Throughout these weeks of composting, I constantly checked the bin with no signs of odors and flies. My roommates had confirmed that they had not noticed any odors or flies in the kitchen either since the start of this experiment, which is a good indication that the charcoal filter is functioning as it had been described it would. In addition, I did not see any mold growing inside of the bin, which indicates that the filter is doing its job of reducing the moisture created by the compost.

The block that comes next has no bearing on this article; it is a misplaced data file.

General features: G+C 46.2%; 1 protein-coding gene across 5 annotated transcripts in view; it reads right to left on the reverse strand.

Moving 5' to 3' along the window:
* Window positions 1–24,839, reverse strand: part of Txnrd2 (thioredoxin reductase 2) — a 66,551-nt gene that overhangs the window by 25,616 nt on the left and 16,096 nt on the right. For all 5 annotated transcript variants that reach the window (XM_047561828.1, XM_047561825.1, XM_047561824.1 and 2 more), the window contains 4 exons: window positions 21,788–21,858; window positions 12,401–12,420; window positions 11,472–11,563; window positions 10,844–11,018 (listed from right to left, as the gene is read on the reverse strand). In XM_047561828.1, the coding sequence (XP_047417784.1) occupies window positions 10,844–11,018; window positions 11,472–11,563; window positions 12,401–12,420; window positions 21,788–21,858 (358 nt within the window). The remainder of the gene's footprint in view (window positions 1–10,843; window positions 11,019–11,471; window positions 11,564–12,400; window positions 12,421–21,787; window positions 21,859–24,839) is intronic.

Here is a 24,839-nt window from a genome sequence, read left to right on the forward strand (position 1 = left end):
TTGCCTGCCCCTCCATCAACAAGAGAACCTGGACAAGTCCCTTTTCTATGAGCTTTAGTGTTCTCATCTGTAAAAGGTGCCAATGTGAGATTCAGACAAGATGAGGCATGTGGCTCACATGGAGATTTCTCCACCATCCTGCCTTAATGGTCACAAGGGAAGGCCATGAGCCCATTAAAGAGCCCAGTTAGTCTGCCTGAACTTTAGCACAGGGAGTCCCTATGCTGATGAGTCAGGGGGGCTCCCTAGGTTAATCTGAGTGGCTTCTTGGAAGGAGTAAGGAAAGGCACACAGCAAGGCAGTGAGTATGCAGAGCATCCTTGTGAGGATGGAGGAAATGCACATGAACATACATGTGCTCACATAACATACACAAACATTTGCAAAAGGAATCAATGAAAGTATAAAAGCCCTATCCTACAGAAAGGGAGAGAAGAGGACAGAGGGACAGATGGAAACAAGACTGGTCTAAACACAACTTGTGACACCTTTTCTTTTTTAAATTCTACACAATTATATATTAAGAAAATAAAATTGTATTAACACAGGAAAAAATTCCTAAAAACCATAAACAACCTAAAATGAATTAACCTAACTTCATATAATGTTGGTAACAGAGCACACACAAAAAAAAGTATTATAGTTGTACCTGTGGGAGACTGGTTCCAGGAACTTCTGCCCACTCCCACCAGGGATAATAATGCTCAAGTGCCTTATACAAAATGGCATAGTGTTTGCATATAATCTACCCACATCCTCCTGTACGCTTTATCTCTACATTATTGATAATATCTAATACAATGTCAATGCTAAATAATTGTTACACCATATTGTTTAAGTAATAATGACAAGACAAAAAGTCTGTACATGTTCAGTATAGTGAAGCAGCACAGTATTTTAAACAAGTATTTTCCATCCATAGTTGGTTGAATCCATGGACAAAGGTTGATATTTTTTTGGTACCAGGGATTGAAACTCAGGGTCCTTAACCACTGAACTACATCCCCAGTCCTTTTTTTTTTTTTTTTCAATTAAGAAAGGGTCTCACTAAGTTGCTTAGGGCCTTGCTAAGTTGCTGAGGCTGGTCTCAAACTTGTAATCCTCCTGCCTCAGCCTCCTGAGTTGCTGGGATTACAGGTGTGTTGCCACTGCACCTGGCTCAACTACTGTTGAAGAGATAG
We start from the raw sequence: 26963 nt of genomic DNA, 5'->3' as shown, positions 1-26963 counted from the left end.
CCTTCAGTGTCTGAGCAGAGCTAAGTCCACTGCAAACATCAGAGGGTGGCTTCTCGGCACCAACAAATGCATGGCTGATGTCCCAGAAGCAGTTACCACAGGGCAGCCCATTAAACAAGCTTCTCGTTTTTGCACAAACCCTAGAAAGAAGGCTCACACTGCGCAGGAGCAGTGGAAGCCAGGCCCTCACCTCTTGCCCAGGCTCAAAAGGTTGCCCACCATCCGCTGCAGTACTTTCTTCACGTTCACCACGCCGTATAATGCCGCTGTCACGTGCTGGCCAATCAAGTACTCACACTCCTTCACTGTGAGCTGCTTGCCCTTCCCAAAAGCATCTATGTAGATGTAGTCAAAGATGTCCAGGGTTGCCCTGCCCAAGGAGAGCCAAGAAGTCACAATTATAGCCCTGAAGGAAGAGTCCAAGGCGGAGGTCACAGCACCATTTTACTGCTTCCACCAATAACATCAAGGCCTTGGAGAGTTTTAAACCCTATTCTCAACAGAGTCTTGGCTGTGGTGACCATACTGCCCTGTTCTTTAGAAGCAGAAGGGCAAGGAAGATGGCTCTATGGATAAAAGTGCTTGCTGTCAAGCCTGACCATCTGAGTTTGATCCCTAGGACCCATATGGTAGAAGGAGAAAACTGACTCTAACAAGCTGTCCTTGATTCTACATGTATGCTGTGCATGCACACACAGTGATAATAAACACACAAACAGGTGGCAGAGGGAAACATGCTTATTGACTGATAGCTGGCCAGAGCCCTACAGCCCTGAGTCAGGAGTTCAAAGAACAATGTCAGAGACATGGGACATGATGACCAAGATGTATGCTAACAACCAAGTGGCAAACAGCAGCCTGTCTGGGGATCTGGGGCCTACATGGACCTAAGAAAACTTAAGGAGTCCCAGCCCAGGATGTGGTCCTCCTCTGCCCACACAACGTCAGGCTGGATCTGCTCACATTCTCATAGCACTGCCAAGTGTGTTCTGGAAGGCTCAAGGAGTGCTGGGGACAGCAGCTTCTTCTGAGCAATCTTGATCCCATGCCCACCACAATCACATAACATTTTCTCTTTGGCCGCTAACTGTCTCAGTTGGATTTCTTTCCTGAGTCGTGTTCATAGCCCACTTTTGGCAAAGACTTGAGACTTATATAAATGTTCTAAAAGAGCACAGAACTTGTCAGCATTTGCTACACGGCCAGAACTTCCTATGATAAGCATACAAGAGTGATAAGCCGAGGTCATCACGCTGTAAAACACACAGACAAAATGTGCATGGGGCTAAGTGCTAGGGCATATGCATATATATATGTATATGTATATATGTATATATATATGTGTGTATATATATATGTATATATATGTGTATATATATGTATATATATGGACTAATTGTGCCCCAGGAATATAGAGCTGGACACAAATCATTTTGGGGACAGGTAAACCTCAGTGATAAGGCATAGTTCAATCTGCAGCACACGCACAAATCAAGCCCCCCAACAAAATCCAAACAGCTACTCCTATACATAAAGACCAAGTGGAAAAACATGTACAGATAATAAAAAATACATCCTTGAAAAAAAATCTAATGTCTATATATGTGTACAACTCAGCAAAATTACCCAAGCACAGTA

In conclusion, I found that the compost collector performed very well when it came to eliminating odors, reducing moisture, and keeping away the flies. The charcoal filter functioned as it said it would, leaving me and my roommates very pleased with the sustained hygiene in the kitchen. Through this experiment, I did come across a couple of problems that I did not expect to run into. The bio bag that came with the compost collector isn’t specifically made for it,so it’s not a perfect fit. It also tore when I tried to lift it out of the bin.